Fireworks Photography Rediscovered

Twelve-year-old Dakota Betancourt of Griffith, Ind., gets a birds-eye-view of the Griffith Independence Day Parade from atop the Army tank in Central Park along Broad St., Monday, July 4, 2011.

If there’s one thing more exciting than watching a professional fireworks show on Independence Day, at least for me, it would have to be photographing one! I spent a lot of time growing up shooting (and only marginally succeeding at) fireworks shows on 35mm film. After all, fireworks photography is a very technically demanding art. It requires that you know your camera’s controls intimately in the full manual realm, and that you’re able to make changes on the fly to compensate for the fireworks’ unpredictable locations in the frame along varying brightnesses and colors.

With the advent of digital SLR photography, documenting fireworks has become much less frustrating. Instant review of the images the camera’s LCD screen immediately confirms if you’re doing things right (or wrong), and takes much of the guesswork out of producing solid images. I suppose this is why I’ve sat out of fireworks photography the past few years. I’m not saying I’ve perfected fireworks shooting by any means, but I don’t find it as challenging as I once did. The lack of interesting locations for many of the shows in my area also means that, unless I was interested in only shooting lone colorful bursts in the sky (usually quite boring), I’d be left with few interesting foreground elements to choose from – that is unless you’re into Little League backstop fences or trees.

Yesterday afternoon, while trying to will myself into a nap after shooting the Griffith, Indiana, Independence Day Parade, I saw a fireworks tutorial video on the Creative Live web site, led by photographer John Cornicello. As I clicked play, I figured this would only be a review of everything I’d already figured out on my own, but surprisingly, I learned a few new tricks (my favorite one being racking the lens out of focus mid-way through a long fireworks exposure) and really enjoyed Cornicello’s teaching style. I recommend forcing yourself to watch the entire hour-long tutorial if you’re interested in trying fireworks photography yourself.

With a few of these new-found techniques bristling in my mind, I decided to take my camera along to a fireworks show I’d already planned on attending that evening at Hammond, Indiana’s, Wolf Lake. Here’s a few of my favorites:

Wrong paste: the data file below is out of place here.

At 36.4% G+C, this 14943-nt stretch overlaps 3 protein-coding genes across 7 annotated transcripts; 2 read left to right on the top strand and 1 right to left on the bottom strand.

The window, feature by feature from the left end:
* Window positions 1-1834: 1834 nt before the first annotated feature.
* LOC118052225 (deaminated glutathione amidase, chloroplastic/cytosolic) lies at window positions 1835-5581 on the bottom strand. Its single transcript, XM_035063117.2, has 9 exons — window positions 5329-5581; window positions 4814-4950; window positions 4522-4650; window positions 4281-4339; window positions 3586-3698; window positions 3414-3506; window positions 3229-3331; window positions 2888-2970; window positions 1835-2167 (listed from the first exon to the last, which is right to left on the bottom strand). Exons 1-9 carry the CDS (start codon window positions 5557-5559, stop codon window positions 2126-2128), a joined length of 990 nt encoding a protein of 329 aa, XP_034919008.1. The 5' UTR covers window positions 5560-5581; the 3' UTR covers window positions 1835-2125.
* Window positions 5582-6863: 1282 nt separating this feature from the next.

Upon arriving at Wolf Lake, I scouted and chose a location close to the shoreline that overlooked the island where the fireworks would be fired from. This would give me an unobstructed view of the sky as well as the water in the foreground for possible images of reflections. Above is an iPhone snap of my camera set up on a tripod (a must) with a cable release. All that I had to do now was wait for the sun to set.

The shoreline location also gave me a great view of several other professional displays that got underway a bit earlier than and several miles away from the Wolf Lake show.

This is one of the first images where I tried racking the lens out of focus at the end of a two-second bulb exposure, causing the firework’s stars to blur into large, soft blobs.

Another attempt at the rack-focus technique, a bit more aggressively. This one kinda looks like a plant! The disjointed light trails are a result of me shaking the camera during the exposure as I grabbed the focus ring, showing just how critical a stable tripod is for smooth fireworks images.

This burst of Roman candles lit up the trees on Wolf Lake’s Boy Scout Island quite brightly, and created a stunning mirror image in the surface of the glassy, calm water.

“But, Guy, I thought you said images of the bursts alone in the sky without any foreground elements are boring?” Yeah, so what? I still think some of them look cool.

This is what happens when a fireworks shell doesn’t make it all the way into the air and falls back down on the ground before exploding. You can see the yellow “stars” flying well above the 30′ tall trees on the island, giving you a true sense of scale for just how large a firework explosion is in the sky overhead. I also like how the stars from the bottom part of the shell are bouncing around all over the ground. The guys hand-firing the show were near the red patch of light near the right of the frame, and as far as I know, were OK.

This is yet another attempt at racking focus during a long exposure over several fireworks bursts. In this situation, the technique actually creates the illusion of shallow depth of field across the bursts (which were actually fired in the same plane).

When the finale went off, I simply mashed down on the cable release button over and over and hoped for a nice frame with a lot of bursts and decent exposure. I lucked out with this image, as well as ending up with several other fireworks shows going on in the distance (visible near the left of the frame).

Posted in Photography, Photojournalism by Guy Rhodes on July 5th, 2011.

2 Responses to “Fireworks Photography Rediscovered”

  1. Asia Dickens says:

    Love Love LOVE every picture!! They are so life like! It feels as if im right there watching the fireworks explode!! Great job Guy!!

  2. Jahaira says:

    Almost better than being right there with you in person!

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